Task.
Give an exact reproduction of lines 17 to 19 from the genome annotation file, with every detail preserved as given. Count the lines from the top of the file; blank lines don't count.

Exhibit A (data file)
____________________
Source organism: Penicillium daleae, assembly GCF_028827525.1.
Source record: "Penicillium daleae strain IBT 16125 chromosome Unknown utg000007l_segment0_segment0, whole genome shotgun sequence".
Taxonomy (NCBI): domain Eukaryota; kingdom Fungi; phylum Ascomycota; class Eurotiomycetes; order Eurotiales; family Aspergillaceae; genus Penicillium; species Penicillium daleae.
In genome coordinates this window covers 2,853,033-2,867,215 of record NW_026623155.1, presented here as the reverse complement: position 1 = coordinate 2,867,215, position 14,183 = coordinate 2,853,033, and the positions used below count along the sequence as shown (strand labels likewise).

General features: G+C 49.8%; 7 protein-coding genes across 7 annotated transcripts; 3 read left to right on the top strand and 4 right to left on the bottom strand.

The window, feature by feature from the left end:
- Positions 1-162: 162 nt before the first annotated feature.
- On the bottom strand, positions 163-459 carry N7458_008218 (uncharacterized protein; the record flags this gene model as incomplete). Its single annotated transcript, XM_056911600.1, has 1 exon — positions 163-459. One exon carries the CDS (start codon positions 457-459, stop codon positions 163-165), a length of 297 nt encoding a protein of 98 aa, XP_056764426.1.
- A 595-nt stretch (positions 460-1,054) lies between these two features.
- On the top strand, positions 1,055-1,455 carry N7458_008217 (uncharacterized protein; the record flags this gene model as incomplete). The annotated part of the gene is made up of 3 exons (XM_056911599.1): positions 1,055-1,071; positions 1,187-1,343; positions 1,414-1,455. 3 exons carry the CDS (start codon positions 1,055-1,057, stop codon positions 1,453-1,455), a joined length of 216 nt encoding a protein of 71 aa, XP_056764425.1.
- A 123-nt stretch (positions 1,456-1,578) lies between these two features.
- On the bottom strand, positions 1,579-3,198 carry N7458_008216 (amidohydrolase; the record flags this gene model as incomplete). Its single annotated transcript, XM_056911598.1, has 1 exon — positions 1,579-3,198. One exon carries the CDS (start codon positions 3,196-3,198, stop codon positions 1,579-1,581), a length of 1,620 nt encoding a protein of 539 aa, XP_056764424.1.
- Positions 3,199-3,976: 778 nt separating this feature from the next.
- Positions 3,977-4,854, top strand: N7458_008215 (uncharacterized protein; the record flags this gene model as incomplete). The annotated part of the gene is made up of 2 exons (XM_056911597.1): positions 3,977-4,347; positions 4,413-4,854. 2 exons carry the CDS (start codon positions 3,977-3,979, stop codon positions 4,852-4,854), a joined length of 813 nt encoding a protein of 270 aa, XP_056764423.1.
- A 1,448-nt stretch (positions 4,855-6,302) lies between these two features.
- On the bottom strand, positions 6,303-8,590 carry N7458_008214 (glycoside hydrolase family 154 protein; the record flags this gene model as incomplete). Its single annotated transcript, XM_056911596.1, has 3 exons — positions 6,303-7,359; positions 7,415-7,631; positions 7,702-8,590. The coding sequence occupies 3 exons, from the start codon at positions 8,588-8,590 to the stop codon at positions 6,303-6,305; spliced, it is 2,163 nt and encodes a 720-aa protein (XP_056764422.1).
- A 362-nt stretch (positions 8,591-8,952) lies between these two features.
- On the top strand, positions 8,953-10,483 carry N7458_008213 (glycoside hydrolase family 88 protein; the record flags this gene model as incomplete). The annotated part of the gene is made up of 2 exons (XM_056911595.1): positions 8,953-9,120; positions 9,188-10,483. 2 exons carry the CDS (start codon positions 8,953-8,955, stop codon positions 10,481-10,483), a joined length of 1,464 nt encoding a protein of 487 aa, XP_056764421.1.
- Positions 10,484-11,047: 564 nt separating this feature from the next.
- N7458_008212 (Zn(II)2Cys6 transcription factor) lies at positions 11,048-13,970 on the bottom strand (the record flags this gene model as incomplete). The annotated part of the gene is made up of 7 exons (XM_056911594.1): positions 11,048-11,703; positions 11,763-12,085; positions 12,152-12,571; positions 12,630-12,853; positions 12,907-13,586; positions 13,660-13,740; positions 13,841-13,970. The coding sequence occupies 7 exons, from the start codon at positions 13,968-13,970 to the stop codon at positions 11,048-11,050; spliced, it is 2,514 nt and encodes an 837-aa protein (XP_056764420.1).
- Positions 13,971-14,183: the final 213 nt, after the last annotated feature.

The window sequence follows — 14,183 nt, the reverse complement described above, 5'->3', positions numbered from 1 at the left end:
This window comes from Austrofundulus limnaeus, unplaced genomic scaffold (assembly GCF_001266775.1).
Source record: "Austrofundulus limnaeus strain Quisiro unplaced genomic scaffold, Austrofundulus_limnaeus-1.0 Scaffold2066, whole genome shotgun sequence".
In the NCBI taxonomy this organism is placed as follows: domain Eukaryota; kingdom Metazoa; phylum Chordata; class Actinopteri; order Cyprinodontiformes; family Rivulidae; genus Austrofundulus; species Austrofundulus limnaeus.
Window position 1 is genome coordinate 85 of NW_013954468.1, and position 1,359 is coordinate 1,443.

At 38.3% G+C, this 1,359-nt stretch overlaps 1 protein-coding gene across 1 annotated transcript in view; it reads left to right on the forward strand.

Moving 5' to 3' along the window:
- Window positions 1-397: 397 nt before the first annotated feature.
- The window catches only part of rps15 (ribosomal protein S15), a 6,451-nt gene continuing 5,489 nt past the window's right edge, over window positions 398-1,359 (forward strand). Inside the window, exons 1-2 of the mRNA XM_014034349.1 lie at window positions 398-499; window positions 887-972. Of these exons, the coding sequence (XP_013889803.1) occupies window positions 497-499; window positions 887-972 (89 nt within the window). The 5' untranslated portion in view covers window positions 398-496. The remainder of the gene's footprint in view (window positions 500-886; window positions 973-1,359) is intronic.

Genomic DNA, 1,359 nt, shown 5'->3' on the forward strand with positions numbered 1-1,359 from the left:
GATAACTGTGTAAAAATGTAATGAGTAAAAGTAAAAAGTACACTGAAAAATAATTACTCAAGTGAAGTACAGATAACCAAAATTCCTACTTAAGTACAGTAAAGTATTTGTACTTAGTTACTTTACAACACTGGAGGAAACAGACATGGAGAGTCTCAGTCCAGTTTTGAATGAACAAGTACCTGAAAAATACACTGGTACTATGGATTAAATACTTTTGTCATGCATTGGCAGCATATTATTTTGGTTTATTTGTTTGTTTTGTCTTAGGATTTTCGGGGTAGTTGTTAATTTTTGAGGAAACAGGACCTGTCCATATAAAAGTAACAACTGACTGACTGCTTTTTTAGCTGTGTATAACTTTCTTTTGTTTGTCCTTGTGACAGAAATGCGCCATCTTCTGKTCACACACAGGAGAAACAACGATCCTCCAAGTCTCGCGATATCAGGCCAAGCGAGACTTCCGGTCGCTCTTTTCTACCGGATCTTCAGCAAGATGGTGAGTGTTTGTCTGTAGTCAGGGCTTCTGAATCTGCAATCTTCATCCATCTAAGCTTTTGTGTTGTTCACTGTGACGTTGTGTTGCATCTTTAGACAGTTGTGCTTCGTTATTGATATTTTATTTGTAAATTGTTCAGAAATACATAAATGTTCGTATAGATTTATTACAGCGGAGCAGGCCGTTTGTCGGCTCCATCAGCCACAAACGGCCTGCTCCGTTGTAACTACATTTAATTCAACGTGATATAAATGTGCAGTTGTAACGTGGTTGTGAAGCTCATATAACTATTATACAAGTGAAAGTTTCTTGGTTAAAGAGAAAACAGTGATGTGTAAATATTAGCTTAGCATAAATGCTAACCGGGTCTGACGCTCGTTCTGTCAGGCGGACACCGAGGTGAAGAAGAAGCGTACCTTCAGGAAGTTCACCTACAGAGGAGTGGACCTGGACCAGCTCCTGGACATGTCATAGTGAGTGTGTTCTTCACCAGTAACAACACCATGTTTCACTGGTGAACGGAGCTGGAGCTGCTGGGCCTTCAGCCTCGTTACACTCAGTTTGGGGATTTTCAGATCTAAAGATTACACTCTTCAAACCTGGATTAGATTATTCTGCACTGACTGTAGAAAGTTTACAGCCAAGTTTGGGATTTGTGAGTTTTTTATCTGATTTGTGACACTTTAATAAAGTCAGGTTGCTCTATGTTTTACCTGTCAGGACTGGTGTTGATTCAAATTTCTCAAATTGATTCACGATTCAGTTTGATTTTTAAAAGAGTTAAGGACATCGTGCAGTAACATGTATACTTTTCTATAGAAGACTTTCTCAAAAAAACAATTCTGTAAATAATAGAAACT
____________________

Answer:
- A 362-nt stretch (positions 8,591-8,952) lies between these two features.
- On the top strand, positions 8,953-10,483 carry N7458_008213 (glycoside hydrolase family 88 protein; the record flags this gene model as incomplete). The annotated part of the gene is made up of 2 exons (XM_056911595.1): positions 8,953-9,120; positions 9,188-10,483. 2 exons carry the CDS (start codon positions 8,953-8,955, stop codon positions 10,481-10,483), a joined length of 1,464 nt encoding a protein of 487 aa, XP_056764421.1.
- Positions 10,484-11,047: 564 nt separating this feature from the next.